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115

CHAPTER IX

HANANIAH

xxvii., xxviii.

"Hear now, Hananiah; Jehovah hath not sent thee, but thou makest this people to trust in a lie."—Jer. xxviii. 15.

The most conspicuous point at issue between Jeremiah and his opponents was political rather than ecclesiastical. Jeremiah was anxious that Zedekiah should keep faith with Nebuchadnezzar, and not involve Judah in useless misery by another hopeless revolt. The prophets preached the popular doctrine of an imminent Divine intervention to deliver Judah from her oppressors. They devoted themselves to the easy task of fanning patriotic enthusiasm, till the Jews were ready for any enterprise, however reckless.

During the opening years of the new reign, Nebuchadnezzar's recent capture of Jerusalem and the consequent wholesale deportation were fresh in men's minds; fear of the Chaldeans together with the influence of Jeremiah kept the government from any overt act of rebellion. According to li. 59, the king even paid a visit to Babylon, to do homage to his suzerain.

It was probably in the fourth year of his reign116121121   The close connection between xxvii. and xxviii. shows that the date in xxviii. 1, "the fourth year of Zedekiah," covers both chapters. "Jehoiakim" in xxvii. 1 is a misreading for "Zedekiah": see R.V. margin. that the tributary Syrian states began to prepare for a united revolt against Babylon. The Assyrian and Chaldean annals constantly mention such combinations, which were formed and broken up and reformed with as much ease and variety as patterns in a kaleidoscope. On the present occasion the kings of Edom, Moab, Ammon, Tyre, and Zidon sent their ambassadors to Jerusalem to arrange with Zedekiah for concerted action. But there were more important persons to deal with in that city than Zedekiah. Doubtless the princes of Judah welcomed the opportunity for a new revolt. But before the negotiations were very far advanced, Jeremiah heard what was going on. By Divine command, he made "bands and bars," i.e. yokes, for himself and for the ambassadors of the allies, or possibly for them to carry home to their masters. They received their answer, not from Zedekiah, but from the true King of Israel, Jehovah Himself. They had come to solicit armed assistance to deliver them from Babylon; they were sent back with yokes to wear as a symbol of their entire and helpless subjection to Nebuchadnezzar. This was the word of Jehovah:—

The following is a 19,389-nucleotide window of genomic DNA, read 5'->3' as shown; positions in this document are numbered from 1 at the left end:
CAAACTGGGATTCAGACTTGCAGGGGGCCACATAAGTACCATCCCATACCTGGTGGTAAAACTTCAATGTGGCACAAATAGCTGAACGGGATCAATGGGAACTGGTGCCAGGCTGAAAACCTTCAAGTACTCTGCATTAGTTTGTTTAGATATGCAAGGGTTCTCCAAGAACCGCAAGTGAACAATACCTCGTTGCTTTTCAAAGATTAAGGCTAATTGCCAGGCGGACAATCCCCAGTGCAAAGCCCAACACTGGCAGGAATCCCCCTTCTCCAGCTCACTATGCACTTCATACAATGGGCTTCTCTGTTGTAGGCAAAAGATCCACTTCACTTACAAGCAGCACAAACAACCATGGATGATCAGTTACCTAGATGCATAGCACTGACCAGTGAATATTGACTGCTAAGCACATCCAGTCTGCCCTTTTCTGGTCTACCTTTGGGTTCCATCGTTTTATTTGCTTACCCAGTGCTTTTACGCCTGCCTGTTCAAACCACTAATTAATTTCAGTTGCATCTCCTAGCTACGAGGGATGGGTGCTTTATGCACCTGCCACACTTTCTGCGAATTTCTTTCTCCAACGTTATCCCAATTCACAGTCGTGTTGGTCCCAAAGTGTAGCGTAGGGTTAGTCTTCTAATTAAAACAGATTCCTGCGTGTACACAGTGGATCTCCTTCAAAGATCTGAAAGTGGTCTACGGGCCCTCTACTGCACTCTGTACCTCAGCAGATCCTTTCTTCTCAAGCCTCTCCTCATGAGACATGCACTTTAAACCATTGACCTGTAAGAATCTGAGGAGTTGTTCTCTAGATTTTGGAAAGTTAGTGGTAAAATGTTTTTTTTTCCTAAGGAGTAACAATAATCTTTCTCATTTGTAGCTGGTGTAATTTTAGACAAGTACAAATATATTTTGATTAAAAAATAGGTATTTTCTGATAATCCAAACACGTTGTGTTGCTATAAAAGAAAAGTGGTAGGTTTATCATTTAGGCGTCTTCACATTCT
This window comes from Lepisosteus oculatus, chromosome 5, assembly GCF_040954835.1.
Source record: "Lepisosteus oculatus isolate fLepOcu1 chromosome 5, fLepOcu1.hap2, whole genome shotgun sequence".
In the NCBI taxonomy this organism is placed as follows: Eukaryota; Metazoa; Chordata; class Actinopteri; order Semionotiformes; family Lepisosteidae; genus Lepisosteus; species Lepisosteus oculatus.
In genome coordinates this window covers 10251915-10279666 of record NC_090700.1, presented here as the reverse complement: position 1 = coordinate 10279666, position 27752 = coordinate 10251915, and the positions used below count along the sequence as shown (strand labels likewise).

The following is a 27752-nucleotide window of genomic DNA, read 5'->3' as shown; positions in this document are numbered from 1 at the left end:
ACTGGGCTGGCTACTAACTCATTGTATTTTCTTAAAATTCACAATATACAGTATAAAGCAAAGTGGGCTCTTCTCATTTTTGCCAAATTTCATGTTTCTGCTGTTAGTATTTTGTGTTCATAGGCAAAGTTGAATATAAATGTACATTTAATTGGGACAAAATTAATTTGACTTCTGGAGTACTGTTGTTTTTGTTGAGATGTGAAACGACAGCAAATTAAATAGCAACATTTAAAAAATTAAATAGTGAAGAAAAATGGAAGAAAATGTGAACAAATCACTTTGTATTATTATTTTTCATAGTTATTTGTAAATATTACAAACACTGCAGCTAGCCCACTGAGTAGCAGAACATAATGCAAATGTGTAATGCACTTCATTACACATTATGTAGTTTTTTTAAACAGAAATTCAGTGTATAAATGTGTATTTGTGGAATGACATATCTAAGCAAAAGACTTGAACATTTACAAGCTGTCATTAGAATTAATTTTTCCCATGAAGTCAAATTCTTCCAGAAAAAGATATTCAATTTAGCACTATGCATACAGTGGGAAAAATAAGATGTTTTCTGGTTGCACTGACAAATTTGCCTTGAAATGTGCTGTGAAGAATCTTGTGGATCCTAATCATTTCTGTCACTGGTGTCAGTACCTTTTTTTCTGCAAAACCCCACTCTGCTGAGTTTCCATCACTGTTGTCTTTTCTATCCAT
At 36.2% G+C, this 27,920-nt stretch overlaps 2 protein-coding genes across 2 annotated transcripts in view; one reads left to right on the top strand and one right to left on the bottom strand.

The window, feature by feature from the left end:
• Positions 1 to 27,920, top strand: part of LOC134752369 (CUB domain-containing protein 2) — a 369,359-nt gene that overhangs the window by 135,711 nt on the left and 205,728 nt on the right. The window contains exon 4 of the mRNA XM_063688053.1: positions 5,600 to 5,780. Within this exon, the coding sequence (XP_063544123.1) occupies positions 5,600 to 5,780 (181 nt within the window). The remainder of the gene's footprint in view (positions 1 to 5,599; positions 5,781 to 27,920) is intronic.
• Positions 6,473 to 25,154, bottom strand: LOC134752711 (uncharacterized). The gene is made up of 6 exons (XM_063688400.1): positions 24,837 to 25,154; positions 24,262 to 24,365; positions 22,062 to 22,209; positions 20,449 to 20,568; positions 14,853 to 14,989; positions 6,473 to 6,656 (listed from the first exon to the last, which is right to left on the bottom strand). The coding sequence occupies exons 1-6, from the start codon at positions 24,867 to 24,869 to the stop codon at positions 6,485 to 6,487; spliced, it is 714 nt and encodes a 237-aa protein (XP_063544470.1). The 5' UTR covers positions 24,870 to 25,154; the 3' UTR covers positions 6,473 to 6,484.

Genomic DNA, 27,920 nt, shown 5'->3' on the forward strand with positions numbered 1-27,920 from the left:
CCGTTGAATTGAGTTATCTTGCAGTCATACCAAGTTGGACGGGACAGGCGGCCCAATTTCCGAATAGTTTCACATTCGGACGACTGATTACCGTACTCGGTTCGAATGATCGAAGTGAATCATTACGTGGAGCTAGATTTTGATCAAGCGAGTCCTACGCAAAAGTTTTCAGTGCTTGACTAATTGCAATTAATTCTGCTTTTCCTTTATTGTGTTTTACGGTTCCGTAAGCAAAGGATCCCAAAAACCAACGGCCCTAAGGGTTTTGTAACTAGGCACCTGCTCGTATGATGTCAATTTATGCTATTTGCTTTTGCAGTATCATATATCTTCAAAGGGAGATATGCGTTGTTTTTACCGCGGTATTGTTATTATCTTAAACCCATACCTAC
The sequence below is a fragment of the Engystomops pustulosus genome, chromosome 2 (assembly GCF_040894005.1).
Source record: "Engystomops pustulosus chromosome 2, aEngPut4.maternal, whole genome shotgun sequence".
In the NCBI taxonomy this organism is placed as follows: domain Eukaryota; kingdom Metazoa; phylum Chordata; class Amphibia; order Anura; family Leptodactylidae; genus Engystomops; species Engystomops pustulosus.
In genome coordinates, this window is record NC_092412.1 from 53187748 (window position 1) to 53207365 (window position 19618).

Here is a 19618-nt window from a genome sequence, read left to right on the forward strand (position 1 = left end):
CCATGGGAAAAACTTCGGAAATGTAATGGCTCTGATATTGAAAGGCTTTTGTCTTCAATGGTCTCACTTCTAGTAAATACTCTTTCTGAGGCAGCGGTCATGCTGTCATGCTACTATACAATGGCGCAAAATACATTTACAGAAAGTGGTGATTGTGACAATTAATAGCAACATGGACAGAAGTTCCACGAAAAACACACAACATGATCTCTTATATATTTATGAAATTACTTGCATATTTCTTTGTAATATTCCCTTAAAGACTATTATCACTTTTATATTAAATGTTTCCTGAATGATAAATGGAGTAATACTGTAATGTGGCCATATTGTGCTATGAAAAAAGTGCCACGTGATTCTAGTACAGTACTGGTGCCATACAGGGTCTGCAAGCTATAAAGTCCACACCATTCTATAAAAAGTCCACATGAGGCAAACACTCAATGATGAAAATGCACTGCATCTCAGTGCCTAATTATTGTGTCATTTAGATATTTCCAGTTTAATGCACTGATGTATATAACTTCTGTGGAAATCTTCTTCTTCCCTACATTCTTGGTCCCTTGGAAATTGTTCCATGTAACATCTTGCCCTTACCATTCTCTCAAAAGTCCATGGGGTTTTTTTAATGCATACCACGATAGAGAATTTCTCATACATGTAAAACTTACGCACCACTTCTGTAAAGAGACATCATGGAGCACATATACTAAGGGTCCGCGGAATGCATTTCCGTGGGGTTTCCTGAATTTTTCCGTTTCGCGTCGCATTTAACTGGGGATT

"The nation and the kingdom that will not put its neck beneath the yoke of the king of Babylon,

That nation will I visit with sword and famine and pestilence until I consume them by his hand."

The allied kings had been encouraged to revolt by oracles similar to those uttered by the Jewish prophets in the name of Jehovah; but:—

"As for you, hearken not to your prophets, diviners, dreams, soothsayers and sorcerers,117

When they speak unto you, saying, Ye shall not serve the king of Babylon.

They prophesy a lie unto you, to remove you far from your land;

That I should drive you out, and that you should perish.

But the nation that shall bring their neck under the yoke of the king of Babylon, and serve him,

That nation will I maintain in their own land (it is the utterance of Jehovah), and they shall till it and dwell in it."

When he had sent his message to the foreign envoys, Jeremiah addressed an almost identical admonition to his own king. He bids him submit to the Chaldean yoke, under the same penalties for disobedience—sword, pestilence, and famine for himself and his people. He warns him also against delusive promises of the prophets, especially in the matter of the sacred vessels.

The popular doctrine of the inviolable sanctity of the Temple had sustained a severe shock when Nebuchadnezzar carried off the sacred vessels to Babylon. It was inconceivable that Jehovah would patiently submit to so gross an indignity. In ancient days the Ark had plagued its Philistine captors till they were only too thankful to be rid of it. Later on a graphic narrative in the Book of Daniel told with what swift vengeance God punished Belshazzar for his profane use of these very vessels. So now patriotic prophets were convinced that the golden candlestick, the bowls and chargers of gold and silver, would soon return in triumph, like the Ark of old; and their return would be the symbol of the final deliverance of Judah from Babylon. Naturally the priests above all others would welcome such a prophecy, and would industriously disseminate it. But Jeremiah "spake to the priests and all this people, saying, Thus saith Jehovah:—